Ensemble Parallèle's The Great Gatsby
February 11, 2012
* Notes *
A chamber version of John Harbison's The Great Gatsby (Act II, Scene 3 with Marco Pannucio, Susannah Biller, Julienne Walker, Jason Detwiler, and Daniel Snyder pictured right; photograph by Steve DiBartolomeo) from Ensemble Parallèle opened last night at the Yerba Buena Center for the Arts in San Francisco. The ambitious reorchestration was undertaken by composer Jacques Desjardins, using 30 musicians instead of 80, and will be presented at the Aspen Music Festival this August. The opera has been cut down to 2 hours and 10 minutes, but does not seem rushed or undescriptive.
The music is rather difficult, and conductor Nicole Paiement had kept everyone together, at least for the most part. Director Brian Staufenbiel put forth a bold production, employing much videography and period dance. The many scene changes were smooth, and there were only a few odd moments, notably between Act I Scenes 1 and 2, and in Act II Scenes 5 and 6. One can appreciate how challenging it is to put forth this familiar story that has been visually represented in more than one film. Matthew Antaky's set is stylish, but at times the singers seemed rather far upstage, and this effected how well they could be heard.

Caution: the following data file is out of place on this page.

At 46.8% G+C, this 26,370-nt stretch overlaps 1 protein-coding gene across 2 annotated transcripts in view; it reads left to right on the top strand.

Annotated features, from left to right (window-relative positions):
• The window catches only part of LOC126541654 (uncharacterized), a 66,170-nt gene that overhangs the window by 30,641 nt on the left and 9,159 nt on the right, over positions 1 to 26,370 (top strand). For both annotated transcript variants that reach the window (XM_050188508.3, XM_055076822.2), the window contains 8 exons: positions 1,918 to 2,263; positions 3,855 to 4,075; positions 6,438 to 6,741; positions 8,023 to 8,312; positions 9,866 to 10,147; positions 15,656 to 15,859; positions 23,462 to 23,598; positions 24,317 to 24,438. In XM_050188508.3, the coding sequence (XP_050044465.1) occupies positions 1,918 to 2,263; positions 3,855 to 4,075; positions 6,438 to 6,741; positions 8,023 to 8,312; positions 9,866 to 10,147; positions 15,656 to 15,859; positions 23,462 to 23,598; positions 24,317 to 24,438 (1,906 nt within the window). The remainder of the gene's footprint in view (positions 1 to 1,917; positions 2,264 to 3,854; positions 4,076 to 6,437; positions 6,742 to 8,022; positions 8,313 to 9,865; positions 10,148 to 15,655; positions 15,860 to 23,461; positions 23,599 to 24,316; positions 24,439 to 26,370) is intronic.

The cast is strong, featuring those who can both act and sing. The diction was all perfectly comprehensible. Mark Robinson and Carrie Zhang had some of the simpler, lyrical music as Radio/Band and Tango Singers. Erin Neff and Bojan Knežević made fine contributions as Myrtle and George Wilson. Knežević was terrifying yet sympathetic when Myrtle is killed. Julienne Walker (Jordan Baker) was a good foil for Susannah Biller (Daisy Buchanan), physically and vocally. Jason Dewiler made for a likeable Nick Carraway, ever patient as he observed. Daniel Snyder (Tom Buchanan) sounded a bit choked in the first half of the opera, but seemed in better voice after the intermission. In the title role, Marco Pannucio gave a heartfelt, but somewhat strained, performance. Susannah Biller sparkled as Daisy Buchanan, her bright sound had a certain lovely ease to it.
* Tattling *
The woman in Row E Seat 106 arrived only a few minutes before curtain, and had to step over us to leave the hall after the opera's second scene. She returned between Act I Scenes 3 and 4, squeezing by and speaking to her date during the orchestral interlude.
Some men behind Row J of the Orchestra Right section talked loudly during Gatsby's final aria, and someone had to ask them to be quiet.